Textbooks vs. Ebooks
While the skirmishes continue, the war is over. eBooks (or whatever they will be called) will be the victor in K-College via the BYOD revolution currently going on.
10 great student blogs to inspire students and schools to start blogging. Use blogging to build ongoing writing, design and technology skills!
What happens if you give a thousand Motorola Zoom tablet PCs to Ethiopian kids who have never even seen a printed word?
Google revealed Hangouts, its unified text, video and multimedia messaging platform yesterday during its epic three hour I/O keynote, but while the platform pulls in Google Talk, Google+ and other sources, it was apparently missing SMS integration.
Google is building the best LMS/CMS/KMS possible without even intending too.
IWitness brings educators and their students (ages 13-18) together at the intersection of Holocaust education and the development of critical literacies needed in the 21st century.
The increasingly virtual workforce has led to growth in adoption of applications such as VoIP, unified messaging, video-conferencing, and Web conferencing.
This section covers finding sources for your writing in the World Wide Web. It includes information about search engines, Boolean operators, Web directories, and the invisible Web. It also includes an extensive, annotated links section.
In a new TED talk, Adam Frankel, creator of Digital Promise, discusses how technology can help scale-up personalized learning and scale school innovation.
Superintendents and chief technology officers are modeling their commitment to use technology to improve schools by blogging and tweeting regularly about what works and what doesn't work.
There is no doubt that real change begins with the leader of any organization and effective use of digital tools for learning is no different. When school leaders ask me how best to get teachers to "buy in" to technology as a tool for teaching and learning, I tell them to make sure they are doing all of their business through technology and the rest will take care of itself.
Google unveiled a brand new look for Google Maps Wednesday. Redesigned from the ground up, the new Maps can take you from space to inside buildings.
Talk about a virtual field trip...
iPad's monopoly of the ' school tablet market ' is being compromised now after the announcement of Google Play for Education. Google seems to be moving towards displacing Apple's hegemony of this market by providing a suite of productivity management apps made specifically for teachers and students.
This could be a game changer simply due to the ease of provisioning apps to student devices on the droid side vs. the iPad side.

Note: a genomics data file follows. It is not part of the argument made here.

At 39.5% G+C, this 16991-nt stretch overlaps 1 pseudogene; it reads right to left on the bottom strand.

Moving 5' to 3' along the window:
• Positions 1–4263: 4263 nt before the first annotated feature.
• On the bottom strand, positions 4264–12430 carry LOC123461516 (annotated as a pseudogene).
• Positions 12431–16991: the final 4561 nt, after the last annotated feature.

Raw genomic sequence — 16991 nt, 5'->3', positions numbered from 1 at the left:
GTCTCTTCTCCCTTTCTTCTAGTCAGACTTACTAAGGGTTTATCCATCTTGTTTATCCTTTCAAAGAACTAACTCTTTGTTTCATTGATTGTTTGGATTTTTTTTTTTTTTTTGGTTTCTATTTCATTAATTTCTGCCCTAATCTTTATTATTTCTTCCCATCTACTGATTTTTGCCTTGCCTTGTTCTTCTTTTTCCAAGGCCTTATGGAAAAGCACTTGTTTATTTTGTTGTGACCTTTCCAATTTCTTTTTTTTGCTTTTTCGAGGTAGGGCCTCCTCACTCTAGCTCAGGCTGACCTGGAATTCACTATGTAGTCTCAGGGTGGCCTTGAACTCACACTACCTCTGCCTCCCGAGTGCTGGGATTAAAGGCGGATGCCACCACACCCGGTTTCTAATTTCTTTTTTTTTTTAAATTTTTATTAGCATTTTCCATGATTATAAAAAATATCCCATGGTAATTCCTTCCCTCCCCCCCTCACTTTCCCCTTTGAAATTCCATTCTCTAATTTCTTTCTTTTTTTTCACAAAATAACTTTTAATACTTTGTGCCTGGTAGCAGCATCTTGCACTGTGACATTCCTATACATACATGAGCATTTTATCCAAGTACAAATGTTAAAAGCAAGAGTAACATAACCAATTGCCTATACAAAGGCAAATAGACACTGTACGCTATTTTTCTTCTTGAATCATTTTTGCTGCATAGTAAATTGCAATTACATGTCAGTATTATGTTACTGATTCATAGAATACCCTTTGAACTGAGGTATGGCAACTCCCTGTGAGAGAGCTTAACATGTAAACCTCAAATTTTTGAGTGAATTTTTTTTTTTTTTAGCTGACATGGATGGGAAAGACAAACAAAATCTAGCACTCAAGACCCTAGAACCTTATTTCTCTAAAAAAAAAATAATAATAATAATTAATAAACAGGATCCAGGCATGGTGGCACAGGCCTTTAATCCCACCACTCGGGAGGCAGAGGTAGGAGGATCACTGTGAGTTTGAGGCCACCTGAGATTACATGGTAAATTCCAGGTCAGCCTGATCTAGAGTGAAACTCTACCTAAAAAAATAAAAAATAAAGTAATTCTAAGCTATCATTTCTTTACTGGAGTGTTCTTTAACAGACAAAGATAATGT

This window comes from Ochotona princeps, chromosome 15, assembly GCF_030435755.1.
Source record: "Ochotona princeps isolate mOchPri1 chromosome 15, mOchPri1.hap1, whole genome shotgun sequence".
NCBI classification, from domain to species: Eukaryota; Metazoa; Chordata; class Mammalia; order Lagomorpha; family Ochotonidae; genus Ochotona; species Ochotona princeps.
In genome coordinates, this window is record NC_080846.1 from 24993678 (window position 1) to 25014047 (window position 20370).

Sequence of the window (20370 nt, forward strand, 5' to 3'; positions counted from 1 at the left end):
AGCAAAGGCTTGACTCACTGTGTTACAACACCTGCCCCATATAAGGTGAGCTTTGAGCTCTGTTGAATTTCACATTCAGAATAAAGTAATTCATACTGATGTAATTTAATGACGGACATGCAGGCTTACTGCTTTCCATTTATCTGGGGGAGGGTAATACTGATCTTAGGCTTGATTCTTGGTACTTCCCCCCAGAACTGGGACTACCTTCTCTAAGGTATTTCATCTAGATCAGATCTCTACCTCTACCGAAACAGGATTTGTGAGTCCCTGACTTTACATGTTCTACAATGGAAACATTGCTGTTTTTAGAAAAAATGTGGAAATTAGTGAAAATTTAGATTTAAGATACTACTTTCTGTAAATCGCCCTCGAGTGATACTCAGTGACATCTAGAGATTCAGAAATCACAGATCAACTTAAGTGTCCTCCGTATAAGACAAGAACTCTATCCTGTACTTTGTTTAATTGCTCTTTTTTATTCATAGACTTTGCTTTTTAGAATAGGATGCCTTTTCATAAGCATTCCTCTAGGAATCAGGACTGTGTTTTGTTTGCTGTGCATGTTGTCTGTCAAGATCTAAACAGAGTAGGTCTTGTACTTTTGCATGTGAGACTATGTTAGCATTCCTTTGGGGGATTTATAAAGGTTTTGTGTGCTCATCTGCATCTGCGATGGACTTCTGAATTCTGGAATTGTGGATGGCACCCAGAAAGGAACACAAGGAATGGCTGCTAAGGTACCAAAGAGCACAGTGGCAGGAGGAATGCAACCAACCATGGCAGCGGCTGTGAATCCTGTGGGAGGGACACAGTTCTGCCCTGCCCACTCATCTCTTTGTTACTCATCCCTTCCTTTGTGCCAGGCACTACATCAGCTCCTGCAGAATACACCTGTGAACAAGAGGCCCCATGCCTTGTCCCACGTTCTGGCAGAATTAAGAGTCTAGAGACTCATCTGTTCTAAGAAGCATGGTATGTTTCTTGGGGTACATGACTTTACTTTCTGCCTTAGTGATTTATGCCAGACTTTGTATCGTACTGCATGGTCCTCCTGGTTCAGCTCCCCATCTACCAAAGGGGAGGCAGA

GameDesk was created to develop a “next generation” model of education, revolutionizing the way we teach and learn.
We are a research, game development, and outreach organization that has evolved out of seven years of research at the University of Southern California. We have developed, tested and evaluated next generation digital learning software and curriculum for use in schools, community centers, and homes throughout the United States.
The organization’s focus is to help close the achievement gap and to engage students, particularly those that are low-proficient, in Science, Technology, Engineering, and Math (STEM) learning. GameDesk embeds STEM content into game-centered projects with a strong focus on fostering students’ sense of purpose, ownership, and personal relevance.
To successfully support students, the culture of learning must be changed. It is the organization’s philosophy that digital games and media technologies have a unique power to engage and motivate. By leveraging these technologies effectively, students have been proven to develop an appreciation for STEM learning, team-building, and a belief in themselves that carries over into all aspects of their lives.
The GameDesk Institute is an association of teachers, scholars, game-designers, school administrators, writers, engineers, artists, and career specialists who work to develop and implement GameDesk methodology and materials. The organization seeks to grow and nurture a pipeline of individuals who understand cyber, interactive, mobile, and game-based learning.
THE player in gaming in education with big foundation money and a talented team. Keep an eye on these guys.
Research Analyst Kathryn Zickuhr gave a presentation at the Westchester Library Association's annual conference that touched on a lot of our recent findings on library use, as well as a broad overview of technology adoption among adults and teens...
"Imagining the librarian of the future as an aggregator, organizer, network node and facilitator"
Google I/O, the company's sixth annual developer conference, got officially underway in San Francisco on Wednesday, and it was an eventful day.
If the cheaper more feature rich android OS, choice of a pleathora of low cost hardware devices and a fast growing catalog of educational apps wasn't already make huge dents in the iPad school dominance, this will certainly turn the tide for good. Coupled with an LMS like Google + groups functionality, google apps and a one source purchasing program - schools interested in deploying 1 to 1 will have no other choice but to go Android. Apple may be dead in their tracks unless they can come up with something to compete.